Thurs., Nov. 16, 5:30 pm. Readings from the Source poetry contest winners, and poets Emily Carr and Jenna Goldsmith. Crow's Feet Commons Café, 875 NW Brooks St., Bend.

Winner — "Underwater Music" - Alex Borgen

Runner up — "Mower to the Glowworms" - Jamie Houghton

4-way tie

"Stream" - Meli Broderick Eaton
"Since the Apple" - Danielle Gosselin
"How I Spent My Day" - Jamie Houghton
"Trees" - I.A. Johansen

Honorable Mentions

"Different Light" - Sandy Thompson
"Widow/Window" - Jana Zvibleman


1.

— W I N N E R —
Underwater Music: Water Home

click to enlarge winner-wreath.png

by Alex Borgen

Connection Piece VI (by Yoko Ono)

swim as far as you can in your dream/ away from/ your home/ your mate/ your children/ your pets/ your belongings/ your work place/ your colleagues/ see if you drown or survive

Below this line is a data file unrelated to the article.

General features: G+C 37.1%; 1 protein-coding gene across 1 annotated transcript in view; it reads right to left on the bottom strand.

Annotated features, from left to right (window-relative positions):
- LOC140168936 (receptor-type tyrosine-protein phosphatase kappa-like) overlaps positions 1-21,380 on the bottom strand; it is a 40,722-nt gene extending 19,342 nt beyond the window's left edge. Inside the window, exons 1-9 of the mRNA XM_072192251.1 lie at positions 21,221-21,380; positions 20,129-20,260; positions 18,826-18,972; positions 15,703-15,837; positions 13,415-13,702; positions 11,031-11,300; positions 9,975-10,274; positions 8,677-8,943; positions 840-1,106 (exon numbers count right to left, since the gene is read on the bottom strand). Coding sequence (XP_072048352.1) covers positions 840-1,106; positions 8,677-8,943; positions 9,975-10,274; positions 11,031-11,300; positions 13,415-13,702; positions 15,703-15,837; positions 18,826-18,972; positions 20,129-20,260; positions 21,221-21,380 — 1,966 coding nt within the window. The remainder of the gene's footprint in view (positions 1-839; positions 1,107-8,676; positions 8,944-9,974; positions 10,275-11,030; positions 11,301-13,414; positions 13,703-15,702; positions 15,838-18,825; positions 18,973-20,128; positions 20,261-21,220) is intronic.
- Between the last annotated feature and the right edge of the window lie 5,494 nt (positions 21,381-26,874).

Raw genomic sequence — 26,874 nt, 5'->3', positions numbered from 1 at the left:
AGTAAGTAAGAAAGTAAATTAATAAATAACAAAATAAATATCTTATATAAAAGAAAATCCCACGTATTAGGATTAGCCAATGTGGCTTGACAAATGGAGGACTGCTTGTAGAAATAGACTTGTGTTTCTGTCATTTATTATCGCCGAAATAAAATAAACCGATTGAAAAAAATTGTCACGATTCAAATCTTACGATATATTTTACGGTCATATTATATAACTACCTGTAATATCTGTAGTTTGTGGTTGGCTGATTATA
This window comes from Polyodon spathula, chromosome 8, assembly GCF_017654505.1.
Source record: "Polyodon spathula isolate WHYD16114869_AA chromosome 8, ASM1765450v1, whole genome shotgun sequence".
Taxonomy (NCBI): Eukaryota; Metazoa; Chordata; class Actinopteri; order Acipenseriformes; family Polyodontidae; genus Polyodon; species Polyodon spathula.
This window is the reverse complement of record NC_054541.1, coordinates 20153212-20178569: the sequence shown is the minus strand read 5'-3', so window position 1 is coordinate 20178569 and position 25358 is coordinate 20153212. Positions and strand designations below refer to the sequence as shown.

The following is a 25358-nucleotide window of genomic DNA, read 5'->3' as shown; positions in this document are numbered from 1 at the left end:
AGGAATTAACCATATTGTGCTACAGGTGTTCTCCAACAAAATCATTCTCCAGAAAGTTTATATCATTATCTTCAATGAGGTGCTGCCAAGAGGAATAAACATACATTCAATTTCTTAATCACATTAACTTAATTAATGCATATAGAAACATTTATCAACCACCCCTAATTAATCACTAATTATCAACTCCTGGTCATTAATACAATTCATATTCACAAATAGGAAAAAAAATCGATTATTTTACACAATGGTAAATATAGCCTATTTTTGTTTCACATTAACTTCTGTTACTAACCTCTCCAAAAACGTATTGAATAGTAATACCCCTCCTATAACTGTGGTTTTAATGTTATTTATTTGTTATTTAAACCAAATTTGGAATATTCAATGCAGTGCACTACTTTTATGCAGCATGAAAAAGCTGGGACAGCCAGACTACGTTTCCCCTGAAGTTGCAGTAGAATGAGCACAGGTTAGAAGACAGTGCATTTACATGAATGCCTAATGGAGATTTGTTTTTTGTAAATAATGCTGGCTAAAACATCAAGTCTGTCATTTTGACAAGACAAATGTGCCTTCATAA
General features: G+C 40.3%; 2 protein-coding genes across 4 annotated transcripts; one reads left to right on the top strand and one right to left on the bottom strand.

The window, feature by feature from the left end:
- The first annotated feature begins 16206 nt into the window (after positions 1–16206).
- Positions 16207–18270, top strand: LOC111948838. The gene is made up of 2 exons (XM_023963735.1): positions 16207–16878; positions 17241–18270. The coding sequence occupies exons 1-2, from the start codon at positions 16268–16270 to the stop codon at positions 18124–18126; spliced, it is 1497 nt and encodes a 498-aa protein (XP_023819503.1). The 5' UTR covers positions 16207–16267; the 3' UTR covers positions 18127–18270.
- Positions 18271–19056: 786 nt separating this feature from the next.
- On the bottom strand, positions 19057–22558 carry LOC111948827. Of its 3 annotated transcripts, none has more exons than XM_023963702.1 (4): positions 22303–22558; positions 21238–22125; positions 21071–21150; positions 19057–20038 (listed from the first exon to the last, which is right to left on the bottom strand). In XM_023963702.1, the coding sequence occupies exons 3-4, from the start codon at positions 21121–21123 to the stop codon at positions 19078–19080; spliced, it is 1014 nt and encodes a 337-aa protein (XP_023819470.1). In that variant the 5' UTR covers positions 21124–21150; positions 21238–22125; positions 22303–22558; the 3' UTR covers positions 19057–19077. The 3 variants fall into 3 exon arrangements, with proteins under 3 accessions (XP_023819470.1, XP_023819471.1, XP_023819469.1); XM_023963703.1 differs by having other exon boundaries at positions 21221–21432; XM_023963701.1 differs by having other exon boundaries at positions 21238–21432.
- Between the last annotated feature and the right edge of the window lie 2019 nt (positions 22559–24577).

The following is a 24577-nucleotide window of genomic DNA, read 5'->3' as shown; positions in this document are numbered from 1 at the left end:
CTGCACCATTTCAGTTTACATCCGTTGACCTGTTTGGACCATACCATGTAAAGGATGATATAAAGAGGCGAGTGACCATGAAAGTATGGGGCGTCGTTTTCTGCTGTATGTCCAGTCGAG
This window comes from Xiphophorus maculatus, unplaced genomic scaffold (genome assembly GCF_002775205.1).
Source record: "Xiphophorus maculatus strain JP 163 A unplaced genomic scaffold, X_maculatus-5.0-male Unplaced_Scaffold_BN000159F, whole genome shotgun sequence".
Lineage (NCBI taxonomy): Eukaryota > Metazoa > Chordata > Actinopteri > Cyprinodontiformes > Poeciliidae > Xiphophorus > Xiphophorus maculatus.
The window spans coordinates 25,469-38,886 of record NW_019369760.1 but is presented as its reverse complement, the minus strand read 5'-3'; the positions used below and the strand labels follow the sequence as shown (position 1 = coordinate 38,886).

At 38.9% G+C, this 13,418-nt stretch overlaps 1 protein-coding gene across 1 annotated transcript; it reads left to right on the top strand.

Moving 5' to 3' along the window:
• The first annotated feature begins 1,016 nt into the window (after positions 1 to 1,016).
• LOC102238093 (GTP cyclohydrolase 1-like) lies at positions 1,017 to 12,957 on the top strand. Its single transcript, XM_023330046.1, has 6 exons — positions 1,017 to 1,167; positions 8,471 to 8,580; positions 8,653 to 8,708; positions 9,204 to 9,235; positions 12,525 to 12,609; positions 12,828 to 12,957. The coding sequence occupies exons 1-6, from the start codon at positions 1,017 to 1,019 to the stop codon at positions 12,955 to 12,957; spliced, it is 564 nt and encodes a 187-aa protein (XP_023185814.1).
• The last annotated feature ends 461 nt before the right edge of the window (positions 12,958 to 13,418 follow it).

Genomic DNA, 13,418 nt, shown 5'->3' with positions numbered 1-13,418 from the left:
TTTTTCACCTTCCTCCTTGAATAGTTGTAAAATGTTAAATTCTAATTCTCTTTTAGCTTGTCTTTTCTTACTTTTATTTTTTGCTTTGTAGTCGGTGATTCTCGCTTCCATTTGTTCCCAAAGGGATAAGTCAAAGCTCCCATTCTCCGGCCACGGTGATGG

1.
My mother wants a one-lane lap pool.

We talk about this often.

She wants for us to dig the hole in her backyard

together—

we understand one other when we use our bodies.

We would shovel out the earth until our arms

ache, our shoulders paralyzed with the strain

of repetitious movement,

line it with stone, labor, then fill it with water.

2.

Long after the swallows fly south

and the milkweed's soft leaves begin to

shrivel into crunchy cocoons,

and the monarchs dwindle to the last few

castaways hiding in the tall silvery grasses

the winds pick up from the north and east.

After summer fades into longer shadows

and the apples are harvested from her trees,

she will have to construct a tent-bubble

to encase her dream pool—

"If I had a small pool in my yard, I would swim